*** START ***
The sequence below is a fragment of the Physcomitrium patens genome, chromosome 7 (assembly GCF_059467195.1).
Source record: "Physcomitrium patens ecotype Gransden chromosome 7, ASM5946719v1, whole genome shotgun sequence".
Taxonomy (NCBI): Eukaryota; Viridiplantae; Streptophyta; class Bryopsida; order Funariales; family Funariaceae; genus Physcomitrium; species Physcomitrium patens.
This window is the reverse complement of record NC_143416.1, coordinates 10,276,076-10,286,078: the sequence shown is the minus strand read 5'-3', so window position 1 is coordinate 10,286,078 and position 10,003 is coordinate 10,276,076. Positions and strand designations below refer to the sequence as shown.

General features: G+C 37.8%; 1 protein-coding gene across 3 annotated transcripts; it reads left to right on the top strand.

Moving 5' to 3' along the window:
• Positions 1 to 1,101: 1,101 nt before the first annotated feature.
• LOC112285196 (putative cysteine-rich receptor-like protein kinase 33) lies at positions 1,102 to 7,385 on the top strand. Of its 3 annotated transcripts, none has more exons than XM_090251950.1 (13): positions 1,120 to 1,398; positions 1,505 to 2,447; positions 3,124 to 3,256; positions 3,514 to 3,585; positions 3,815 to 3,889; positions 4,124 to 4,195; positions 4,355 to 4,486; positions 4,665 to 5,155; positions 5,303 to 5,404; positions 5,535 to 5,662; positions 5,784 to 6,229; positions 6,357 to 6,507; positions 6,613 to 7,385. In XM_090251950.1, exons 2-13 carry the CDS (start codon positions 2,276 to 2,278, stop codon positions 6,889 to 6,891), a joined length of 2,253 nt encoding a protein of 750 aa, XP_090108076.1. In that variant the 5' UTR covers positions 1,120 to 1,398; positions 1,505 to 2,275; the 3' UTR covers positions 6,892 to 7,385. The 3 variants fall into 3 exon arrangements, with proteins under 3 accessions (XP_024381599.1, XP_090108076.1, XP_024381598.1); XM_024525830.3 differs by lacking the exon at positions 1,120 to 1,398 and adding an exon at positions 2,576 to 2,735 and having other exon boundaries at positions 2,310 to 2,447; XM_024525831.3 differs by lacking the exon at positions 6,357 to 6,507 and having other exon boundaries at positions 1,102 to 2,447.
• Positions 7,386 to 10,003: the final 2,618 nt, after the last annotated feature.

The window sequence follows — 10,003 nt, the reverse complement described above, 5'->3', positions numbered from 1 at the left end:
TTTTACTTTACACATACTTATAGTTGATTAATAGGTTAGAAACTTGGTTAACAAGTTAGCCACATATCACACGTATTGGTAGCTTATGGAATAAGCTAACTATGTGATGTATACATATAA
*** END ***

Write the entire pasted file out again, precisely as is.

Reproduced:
The sequence below is a fragment of the Physcomitrium patens genome, chromosome 7 (assembly GCF_059467195.1).
Source record: "Physcomitrium patens ecotype Gransden chromosome 7, ASM5946719v1, whole genome shotgun sequence".
Taxonomy (NCBI): Eukaryota; Viridiplantae; Streptophyta; class Bryopsida; order Funariales; family Funariaceae; genus Physcomitrium; species Physcomitrium patens.
This window is the reverse complement of record NC_143416.1, coordinates 10,276,076-10,286,078: the sequence shown is the minus strand read 5'-3', so window position 1 is coordinate 10,286,078 and position 10,003 is coordinate 10,276,076. Positions and strand designations below refer to the sequence as shown.

General features: G+C 37.8%; 1 protein-coding gene across 3 annotated transcripts; it reads left to right on the top strand.

Moving 5' to 3' along the window:
• Positions 1 to 1,101: 1,101 nt before the first annotated feature.
• LOC112285196 (putative cysteine-rich receptor-like protein kinase 33) lies at positions 1,102 to 7,385 on the top strand. Of its 3 annotated transcripts, none has more exons than XM_090251950.1 (13): positions 1,120 to 1,398; positions 1,505 to 2,447; positions 3,124 to 3,256; positions 3,514 to 3,585; positions 3,815 to 3,889; positions 4,124 to 4,195; positions 4,355 to 4,486; positions 4,665 to 5,155; positions 5,303 to 5,404; positions 5,535 to 5,662; positions 5,784 to 6,229; positions 6,357 to 6,507; positions 6,613 to 7,385. In XM_090251950.1, exons 2-13 carry the CDS (start codon positions 2,276 to 2,278, stop codon positions 6,889 to 6,891), a joined length of 2,253 nt encoding a protein of 750 aa, XP_090108076.1. In that variant the 5' UTR covers positions 1,120 to 1,398; positions 1,505 to 2,275; the 3' UTR covers positions 6,892 to 7,385. The 3 variants fall into 3 exon arrangements, with proteins under 3 accessions (XP_024381599.1, XP_090108076.1, XP_024381598.1); XM_024525830.3 differs by lacking the exon at positions 1,120 to 1,398 and adding an exon at positions 2,576 to 2,735 and having other exon boundaries at positions 2,310 to 2,447; XM_024525831.3 differs by lacking the exon at positions 6,357 to 6,507 and having other exon boundaries at positions 1,102 to 2,447.
• Positions 7,386 to 10,003: the final 2,618 nt, after the last annotated feature.

The window sequence follows — 10,003 nt, the reverse complement described above, 5'->3', positions numbered from 1 at the left end:
TTTTACTTTACACATACTTATAGTTGATTAATAGGTTAGAAACTTGGTTAACAAGTTAGCCACATATCACACGTATTGGTAGCTTATGGAATAAGCTAACTATGTGATGTATACATATAA